To infinity and beyond…
…without ever leaving the lab. It may be hard to believe, but the technology used to explore deep space is the same that we use in our laboratories. Whether stargazing on the highest level – as in this image of the polar-ring galaxy 4650A located in the Centaurus constellation, taken by the ETH Zürich – or melting iron at the Brechmann-Guss foundry, we are all using technology predicated on the foundational work of Messrs. Kirchhoff, Foucault, and Bunsen from the 19th century. It was around the middle of that century that these gentlemen first managed to identify the characteristic radiation of sodium and other elements, and to find the connection between these emissions and the solar radiation spectrum as envisioned by Fraunhofer (atomic spectroscopy).
The technological process can be explained using a simple atomic model, in which the atom’s electrons orbit the nucleus along particular paths (within particular shells). Each of these shells can only hold a certain maximum number of electrons. The shell does not have to be completely full, but it cannot hold more electrons that the maximum number; any surplus electrons are “pushed” out to the next shell. The electrons in each of these shells possess a specific amount of energy that is characteristic for the given chemical element.
A sort of elemental fingerprint
The further a shell is from the nucleus, the higher the amount of energy is that it contains. As atoms strive towards a minimally energetic state, the electrons would prefer to drop down to a lower shell; however, since the shells have a maximum capacity, the electrons cannot do so unless there is a “free” spot for them to take.
This preference of electrons to “drop down” is made use of in emission spectroscopy: Energy is applied to the specimen (directly by applying a voltage, or with an electron beam), and electrons are “knocked out” of the inner shells. Outer electrons can now drop down and take these free spaces; however, since outer shells possess more energy, the electrons must get first rid of the surplus energy from the outer shell. This emitted energy takes the form of radiation, and is equal to the energy difference between the inner and outer shell. As the amount of energy in the shells is characteristic for each chemical element, these “packets” of emitted energy are also characteristic for each element – a sort of elemental fingerprint.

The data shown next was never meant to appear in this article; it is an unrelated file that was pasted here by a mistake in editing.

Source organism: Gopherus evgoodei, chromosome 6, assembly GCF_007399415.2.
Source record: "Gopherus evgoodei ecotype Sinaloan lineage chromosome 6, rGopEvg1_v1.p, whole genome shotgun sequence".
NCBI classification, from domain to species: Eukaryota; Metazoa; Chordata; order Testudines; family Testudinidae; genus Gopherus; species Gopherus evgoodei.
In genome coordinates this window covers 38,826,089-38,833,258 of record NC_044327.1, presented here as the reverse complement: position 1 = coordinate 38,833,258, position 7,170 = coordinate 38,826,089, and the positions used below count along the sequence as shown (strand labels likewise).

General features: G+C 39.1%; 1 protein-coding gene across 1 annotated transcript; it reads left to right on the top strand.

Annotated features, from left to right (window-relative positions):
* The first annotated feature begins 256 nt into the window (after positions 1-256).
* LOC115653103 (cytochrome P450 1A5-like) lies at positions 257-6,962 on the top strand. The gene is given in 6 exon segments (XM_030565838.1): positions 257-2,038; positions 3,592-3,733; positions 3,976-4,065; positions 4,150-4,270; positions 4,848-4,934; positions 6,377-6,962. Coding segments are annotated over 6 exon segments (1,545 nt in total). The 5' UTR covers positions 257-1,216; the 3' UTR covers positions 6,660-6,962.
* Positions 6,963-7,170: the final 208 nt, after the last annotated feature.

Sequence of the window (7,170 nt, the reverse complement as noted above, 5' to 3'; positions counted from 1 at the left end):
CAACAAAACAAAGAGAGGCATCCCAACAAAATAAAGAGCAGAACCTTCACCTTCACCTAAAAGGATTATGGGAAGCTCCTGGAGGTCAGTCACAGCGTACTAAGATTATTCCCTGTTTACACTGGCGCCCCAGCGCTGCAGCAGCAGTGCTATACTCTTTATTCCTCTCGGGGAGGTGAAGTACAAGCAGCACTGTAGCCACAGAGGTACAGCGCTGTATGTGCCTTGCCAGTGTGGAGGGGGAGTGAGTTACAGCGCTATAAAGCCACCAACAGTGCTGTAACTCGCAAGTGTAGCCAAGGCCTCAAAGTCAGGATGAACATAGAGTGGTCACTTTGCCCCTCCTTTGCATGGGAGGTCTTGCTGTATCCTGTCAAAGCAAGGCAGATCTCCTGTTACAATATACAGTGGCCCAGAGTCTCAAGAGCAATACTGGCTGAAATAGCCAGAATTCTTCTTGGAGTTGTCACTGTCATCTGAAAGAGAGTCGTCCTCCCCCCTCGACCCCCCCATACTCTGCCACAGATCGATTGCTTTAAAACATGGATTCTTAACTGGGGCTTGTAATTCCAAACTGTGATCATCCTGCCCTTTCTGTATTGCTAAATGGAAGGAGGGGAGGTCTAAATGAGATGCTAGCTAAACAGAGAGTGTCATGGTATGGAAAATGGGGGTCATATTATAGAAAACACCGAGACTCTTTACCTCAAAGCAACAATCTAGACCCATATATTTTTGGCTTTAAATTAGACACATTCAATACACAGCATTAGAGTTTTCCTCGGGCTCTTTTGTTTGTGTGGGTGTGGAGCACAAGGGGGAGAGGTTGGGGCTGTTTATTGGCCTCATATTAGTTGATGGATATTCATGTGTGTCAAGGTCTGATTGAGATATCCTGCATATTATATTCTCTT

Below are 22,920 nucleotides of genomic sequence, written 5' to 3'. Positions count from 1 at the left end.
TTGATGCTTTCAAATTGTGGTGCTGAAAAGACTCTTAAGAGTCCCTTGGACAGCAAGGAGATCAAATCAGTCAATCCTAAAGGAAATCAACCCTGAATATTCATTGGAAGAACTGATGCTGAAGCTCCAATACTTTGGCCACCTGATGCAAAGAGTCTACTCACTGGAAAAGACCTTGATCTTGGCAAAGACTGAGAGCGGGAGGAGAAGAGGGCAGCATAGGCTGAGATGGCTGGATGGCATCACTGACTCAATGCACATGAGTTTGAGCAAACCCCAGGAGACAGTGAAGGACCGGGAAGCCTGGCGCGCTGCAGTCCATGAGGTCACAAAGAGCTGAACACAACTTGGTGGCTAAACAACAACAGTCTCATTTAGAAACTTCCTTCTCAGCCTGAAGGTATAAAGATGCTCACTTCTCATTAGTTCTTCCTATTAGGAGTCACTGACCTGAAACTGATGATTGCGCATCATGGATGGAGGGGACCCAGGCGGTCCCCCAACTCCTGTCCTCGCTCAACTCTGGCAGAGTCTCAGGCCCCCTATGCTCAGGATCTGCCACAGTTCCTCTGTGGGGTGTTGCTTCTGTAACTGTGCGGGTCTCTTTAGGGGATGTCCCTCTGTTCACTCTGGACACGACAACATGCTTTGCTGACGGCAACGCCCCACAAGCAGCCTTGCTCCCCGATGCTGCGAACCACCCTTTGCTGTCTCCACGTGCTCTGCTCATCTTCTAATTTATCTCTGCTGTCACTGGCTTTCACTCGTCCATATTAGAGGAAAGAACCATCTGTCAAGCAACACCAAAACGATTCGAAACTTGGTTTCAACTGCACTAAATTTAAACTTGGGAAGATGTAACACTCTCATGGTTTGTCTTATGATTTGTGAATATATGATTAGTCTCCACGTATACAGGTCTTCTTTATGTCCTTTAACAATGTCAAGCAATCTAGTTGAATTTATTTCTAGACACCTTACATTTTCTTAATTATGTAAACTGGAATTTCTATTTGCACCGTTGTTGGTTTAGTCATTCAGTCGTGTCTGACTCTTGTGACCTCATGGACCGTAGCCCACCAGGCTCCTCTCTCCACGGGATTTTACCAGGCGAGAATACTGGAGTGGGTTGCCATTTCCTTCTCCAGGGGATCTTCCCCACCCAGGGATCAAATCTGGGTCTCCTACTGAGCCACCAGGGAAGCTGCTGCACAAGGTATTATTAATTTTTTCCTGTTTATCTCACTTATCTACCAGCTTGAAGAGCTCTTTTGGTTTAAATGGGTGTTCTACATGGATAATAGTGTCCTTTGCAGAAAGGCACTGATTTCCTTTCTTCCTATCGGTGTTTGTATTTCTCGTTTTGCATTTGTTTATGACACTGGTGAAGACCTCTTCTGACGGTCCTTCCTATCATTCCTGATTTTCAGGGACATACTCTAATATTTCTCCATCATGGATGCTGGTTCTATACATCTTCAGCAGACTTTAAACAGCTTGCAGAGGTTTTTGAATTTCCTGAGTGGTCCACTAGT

“packets” of emitted energy are characteristic for each element – this effect is used
In other words, by measuring the amount of radiation emitted by the material during the process (the size of the packets), it is possible to conclusively identify the chemical element. The spectrometer then separates and analyses the various sets of emissions, making it possible to identify which elements the material contains – as well as what percentage is composed of that element.
When a modern spectrometer analyses a cast iron specimen containing multiple chemical elements, it initially “sees” thousands of spectral lines from among an uncountable number produced by the various elements (one set from iron, one set from carbon, one from silicon, …). High-performance spectrometers can then separate and sort these thousands of lines into clusters.
The machine then analyses the energy and intensity of the spectral lines. The energy of the lines (the size of the packets) provides information about which chemical element(s) is (are) present. The intensity of the lines gives information about the concentration of the identified element in the sample – i.e., what percentage of the specimen consists of that element.
The spectrometer’s computer contains a database of calibration curves for possible chemical elements; the measured energies and intensities can then be compared to these calibration curves. When it finds a matching analytical curve, the computer can then identify the measured energy as belonging to the matching element. As a result, the computer can generate a complete analysis of the chemical composition of the specimen. This can be done for any specimen – whether cast iron with spheroidal graphite, with lamellar graphite, alloyed with SiMo, or with a high concentration of nickel (Ni-Resist).
The astronomers and astrophysicists at the ETH Zurich work in almost the same way – except that they are measuring light, and their considerations are on a galactic, rather than an atomic, scale…
Our goal may be slightly different, but it is true for us as for them, that Quality is our benchmark – and the bar is high!
Do you have any questions, don`t hesitate